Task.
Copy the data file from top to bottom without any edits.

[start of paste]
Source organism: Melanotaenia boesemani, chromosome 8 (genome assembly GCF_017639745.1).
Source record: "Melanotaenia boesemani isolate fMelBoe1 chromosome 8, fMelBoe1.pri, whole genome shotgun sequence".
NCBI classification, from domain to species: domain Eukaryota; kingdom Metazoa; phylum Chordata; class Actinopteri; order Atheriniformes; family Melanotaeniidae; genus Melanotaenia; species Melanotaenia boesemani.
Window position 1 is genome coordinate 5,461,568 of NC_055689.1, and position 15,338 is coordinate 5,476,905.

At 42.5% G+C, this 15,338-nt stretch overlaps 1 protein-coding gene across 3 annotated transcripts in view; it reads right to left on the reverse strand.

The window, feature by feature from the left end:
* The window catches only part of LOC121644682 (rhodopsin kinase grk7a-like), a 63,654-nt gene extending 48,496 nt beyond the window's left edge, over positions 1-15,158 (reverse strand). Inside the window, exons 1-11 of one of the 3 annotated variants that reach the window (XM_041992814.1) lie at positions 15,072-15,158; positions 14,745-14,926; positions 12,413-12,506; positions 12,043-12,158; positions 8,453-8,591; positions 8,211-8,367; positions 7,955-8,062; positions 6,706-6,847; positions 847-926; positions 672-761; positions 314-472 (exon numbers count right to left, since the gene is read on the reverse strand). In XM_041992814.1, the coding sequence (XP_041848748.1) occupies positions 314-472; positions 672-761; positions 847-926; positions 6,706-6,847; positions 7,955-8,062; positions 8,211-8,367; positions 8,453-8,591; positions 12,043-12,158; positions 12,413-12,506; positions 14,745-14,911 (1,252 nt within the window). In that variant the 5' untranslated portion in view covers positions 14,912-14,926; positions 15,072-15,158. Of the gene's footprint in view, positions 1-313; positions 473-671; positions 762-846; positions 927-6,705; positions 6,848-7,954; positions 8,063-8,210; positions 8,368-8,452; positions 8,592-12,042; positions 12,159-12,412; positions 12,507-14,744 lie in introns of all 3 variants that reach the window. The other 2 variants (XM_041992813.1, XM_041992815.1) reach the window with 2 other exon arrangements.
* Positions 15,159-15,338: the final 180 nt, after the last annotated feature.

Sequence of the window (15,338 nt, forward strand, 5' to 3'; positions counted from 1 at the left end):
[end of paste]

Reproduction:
Source organism: Melanotaenia boesemani, chromosome 8 (genome assembly GCF_017639745.1).
Source record: "Melanotaenia boesemani isolate fMelBoe1 chromosome 8, fMelBoe1.pri, whole genome shotgun sequence".
NCBI classification, from domain to species: domain Eukaryota; kingdom Metazoa; phylum Chordata; class Actinopteri; order Atheriniformes; family Melanotaeniidae; genus Melanotaenia; species Melanotaenia boesemani.
Window position 1 is genome coordinate 5,461,568 of NC_055689.1, and position 15,338 is coordinate 5,476,905.

At 42.5% G+C, this 15,338-nt stretch overlaps 1 protein-coding gene across 3 annotated transcripts in view; it reads right to left on the reverse strand.

The window, feature by feature from the left end:
* The window catches only part of LOC121644682 (rhodopsin kinase grk7a-like), a 63,654-nt gene extending 48,496 nt beyond the window's left edge, over positions 1-15,158 (reverse strand). Inside the window, exons 1-11 of one of the 3 annotated variants that reach the window (XM_041992814.1) lie at positions 15,072-15,158; positions 14,745-14,926; positions 12,413-12,506; positions 12,043-12,158; positions 8,453-8,591; positions 8,211-8,367; positions 7,955-8,062; positions 6,706-6,847; positions 847-926; positions 672-761; positions 314-472 (exon numbers count right to left, since the gene is read on the reverse strand). In XM_041992814.1, the coding sequence (XP_041848748.1) occupies positions 314-472; positions 672-761; positions 847-926; positions 6,706-6,847; positions 7,955-8,062; positions 8,211-8,367; positions 8,453-8,591; positions 12,043-12,158; positions 12,413-12,506; positions 14,745-14,911 (1,252 nt within the window). In that variant the 5' untranslated portion in view covers positions 14,912-14,926; positions 15,072-15,158. Of the gene's footprint in view, positions 1-313; positions 473-671; positions 762-846; positions 927-6,705; positions 6,848-7,954; positions 8,063-8,210; positions 8,368-8,452; positions 8,592-12,042; positions 12,159-12,412; positions 12,507-14,744 lie in introns of all 3 variants that reach the window. The other 2 variants (XM_041992813.1, XM_041992815.1) reach the window with 2 other exon arrangements.
* Positions 15,159-15,338: the final 180 nt, after the last annotated feature.

Sequence of the window (15,338 nt, forward strand, 5' to 3'; positions counted from 1 at the left end):